Comparative Efficacy and Safety of Sedative Agents in Severe Traumatic Brain Injury

  • D. J. Roberts
  • D. A. Zygun
Part of the Annual Update in Intensive Care and Emergency Medicine book series (AUICEM, volume 2012)


Sedative agents are commonly used to manage adults in the intensive care unit (ICU) with severe traumatic brain injury (TBI) [1–3]. These drugs prevent or treat agitation, permit manipulation of artificial ventilation, and induce and maintain anxiolysis and amnesia [1–3]. Moreover, sedative agents may diminish cerebral metabolic rate and, through flow-metabolism coupling, reduce brain blood flow, intracranial blood volume, and ultimately intracranial pressure (ICP) [4]. Boluses or infusions of sedatives possibly also reduce the prolonged and marked increases in ICP produced by endotracheal suctioning or bronchoscopy [3, 5]. Unfortunately, however, sedative agents may also lower mean arterial pressure (MAP), hinder the neurological examination, and prolong the length of ventilatory support or ICU stay [3]. This chapter reviews regulation of brain blood flow and metabolic rate in TBI, relevant sedative neuropharmacology, and the comparative efficacy and safety of propofol, ketamine, etomidate, and agents from the opioid, benzodiazepine, α2-agonist (i.e., clonidine and dexmedetomidine), and antipsychotic drug classes for management of adults in the ICU with severe TBI.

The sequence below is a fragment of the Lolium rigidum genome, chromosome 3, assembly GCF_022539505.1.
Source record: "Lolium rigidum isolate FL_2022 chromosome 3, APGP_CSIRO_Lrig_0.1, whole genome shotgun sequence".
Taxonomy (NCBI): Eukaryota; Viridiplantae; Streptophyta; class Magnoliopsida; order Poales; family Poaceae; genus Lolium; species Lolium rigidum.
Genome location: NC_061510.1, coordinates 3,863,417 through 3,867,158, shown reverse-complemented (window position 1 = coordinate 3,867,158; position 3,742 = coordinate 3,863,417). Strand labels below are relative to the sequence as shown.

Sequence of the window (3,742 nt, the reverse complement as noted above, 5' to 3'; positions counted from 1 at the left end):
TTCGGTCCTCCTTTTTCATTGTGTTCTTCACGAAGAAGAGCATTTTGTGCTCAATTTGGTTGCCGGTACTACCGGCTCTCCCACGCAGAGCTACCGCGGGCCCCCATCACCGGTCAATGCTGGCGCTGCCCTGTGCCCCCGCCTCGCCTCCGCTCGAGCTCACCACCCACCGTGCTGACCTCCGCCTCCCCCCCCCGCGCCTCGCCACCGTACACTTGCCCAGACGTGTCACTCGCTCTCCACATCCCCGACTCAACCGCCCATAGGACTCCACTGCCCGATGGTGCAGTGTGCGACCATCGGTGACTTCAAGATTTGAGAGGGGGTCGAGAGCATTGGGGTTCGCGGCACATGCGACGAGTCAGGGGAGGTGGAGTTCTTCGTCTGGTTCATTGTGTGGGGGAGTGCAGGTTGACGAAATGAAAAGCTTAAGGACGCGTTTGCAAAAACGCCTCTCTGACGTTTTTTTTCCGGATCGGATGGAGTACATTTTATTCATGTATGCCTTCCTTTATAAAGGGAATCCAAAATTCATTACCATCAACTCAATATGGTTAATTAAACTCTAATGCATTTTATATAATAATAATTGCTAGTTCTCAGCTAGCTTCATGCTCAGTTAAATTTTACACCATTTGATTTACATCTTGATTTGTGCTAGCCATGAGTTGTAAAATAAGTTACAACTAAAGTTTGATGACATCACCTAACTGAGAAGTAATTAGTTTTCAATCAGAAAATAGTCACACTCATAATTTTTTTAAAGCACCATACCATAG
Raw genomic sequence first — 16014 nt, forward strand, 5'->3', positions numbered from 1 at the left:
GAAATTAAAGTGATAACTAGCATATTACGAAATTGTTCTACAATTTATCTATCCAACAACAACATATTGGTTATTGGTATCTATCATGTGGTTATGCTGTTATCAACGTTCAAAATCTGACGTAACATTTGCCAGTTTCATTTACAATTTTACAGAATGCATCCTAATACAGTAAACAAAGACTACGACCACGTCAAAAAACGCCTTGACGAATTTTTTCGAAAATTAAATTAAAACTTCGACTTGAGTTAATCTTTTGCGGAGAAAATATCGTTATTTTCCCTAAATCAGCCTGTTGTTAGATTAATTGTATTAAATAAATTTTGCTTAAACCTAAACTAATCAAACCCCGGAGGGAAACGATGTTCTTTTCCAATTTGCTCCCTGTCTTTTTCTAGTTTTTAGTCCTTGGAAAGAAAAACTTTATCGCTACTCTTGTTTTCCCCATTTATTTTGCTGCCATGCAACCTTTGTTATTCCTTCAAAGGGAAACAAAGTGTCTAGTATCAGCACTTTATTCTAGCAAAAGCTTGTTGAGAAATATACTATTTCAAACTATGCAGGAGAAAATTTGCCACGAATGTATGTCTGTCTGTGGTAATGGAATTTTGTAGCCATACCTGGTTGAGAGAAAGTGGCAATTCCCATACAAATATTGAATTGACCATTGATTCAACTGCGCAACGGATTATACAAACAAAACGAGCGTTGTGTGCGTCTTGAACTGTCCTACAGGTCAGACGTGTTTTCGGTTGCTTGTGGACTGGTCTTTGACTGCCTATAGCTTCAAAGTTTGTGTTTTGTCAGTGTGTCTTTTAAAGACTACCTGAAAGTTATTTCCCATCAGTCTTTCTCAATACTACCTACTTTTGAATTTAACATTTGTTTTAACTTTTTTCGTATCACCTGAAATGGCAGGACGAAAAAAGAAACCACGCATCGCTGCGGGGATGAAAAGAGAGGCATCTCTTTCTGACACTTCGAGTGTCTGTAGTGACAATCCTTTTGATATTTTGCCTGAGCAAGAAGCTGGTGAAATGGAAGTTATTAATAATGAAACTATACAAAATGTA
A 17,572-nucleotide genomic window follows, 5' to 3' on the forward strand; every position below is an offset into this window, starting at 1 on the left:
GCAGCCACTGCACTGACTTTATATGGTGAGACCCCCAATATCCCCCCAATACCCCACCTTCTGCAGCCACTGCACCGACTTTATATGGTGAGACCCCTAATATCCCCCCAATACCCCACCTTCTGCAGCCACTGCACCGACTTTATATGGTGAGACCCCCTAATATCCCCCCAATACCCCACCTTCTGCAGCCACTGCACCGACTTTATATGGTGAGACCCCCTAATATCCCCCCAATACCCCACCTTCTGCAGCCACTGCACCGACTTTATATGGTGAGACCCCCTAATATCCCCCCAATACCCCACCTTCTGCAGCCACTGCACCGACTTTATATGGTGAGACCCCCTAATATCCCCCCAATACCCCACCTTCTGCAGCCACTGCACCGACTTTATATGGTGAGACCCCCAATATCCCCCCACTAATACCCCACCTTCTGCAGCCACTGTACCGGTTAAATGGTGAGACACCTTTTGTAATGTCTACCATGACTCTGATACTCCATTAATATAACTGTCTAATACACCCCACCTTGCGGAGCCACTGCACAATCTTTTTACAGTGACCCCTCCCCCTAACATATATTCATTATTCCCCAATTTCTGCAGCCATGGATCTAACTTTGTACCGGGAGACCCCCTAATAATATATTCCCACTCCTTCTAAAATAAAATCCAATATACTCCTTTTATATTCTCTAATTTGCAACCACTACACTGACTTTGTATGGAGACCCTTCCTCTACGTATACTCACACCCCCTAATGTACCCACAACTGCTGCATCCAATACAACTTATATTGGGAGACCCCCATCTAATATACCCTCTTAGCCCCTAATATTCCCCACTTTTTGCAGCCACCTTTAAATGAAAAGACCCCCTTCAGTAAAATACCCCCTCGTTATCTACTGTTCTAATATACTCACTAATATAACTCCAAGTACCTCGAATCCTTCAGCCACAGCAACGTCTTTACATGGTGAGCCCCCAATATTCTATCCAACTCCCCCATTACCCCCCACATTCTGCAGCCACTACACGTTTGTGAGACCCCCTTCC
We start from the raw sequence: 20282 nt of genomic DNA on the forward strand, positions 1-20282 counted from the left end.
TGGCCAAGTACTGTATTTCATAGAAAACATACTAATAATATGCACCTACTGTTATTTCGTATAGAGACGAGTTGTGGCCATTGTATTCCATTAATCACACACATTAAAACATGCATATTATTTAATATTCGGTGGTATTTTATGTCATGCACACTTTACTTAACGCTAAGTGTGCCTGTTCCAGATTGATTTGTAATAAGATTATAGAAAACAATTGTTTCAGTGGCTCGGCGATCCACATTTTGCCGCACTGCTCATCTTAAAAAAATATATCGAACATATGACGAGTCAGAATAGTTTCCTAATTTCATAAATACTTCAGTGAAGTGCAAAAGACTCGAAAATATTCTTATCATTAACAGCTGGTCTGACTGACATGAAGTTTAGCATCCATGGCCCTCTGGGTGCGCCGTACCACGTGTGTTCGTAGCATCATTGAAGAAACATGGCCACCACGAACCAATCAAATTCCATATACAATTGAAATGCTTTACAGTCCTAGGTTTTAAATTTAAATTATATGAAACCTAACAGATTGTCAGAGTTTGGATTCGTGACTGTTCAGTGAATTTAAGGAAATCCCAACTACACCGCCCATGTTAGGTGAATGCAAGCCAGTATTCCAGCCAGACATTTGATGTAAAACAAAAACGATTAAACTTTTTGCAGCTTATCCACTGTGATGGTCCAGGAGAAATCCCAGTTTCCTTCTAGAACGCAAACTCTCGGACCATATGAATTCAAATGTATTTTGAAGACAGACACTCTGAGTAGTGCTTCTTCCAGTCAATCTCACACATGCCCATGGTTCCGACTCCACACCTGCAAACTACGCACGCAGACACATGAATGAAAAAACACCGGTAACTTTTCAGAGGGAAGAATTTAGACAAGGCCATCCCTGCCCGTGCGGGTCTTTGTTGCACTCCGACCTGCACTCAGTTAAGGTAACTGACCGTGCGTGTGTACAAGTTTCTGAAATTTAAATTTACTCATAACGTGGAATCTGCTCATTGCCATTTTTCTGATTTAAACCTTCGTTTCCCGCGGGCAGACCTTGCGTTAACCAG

Intensive Care Unit Stay Cerebral Perfusion Pressure Severe Traumatic Brain Injury Severe Head Injury Sedative Agent 
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© Springer-Verlag Berlin Heidelberg 2012

Authors and Affiliations

  • D. J. Roberts
  • D. A. Zygun

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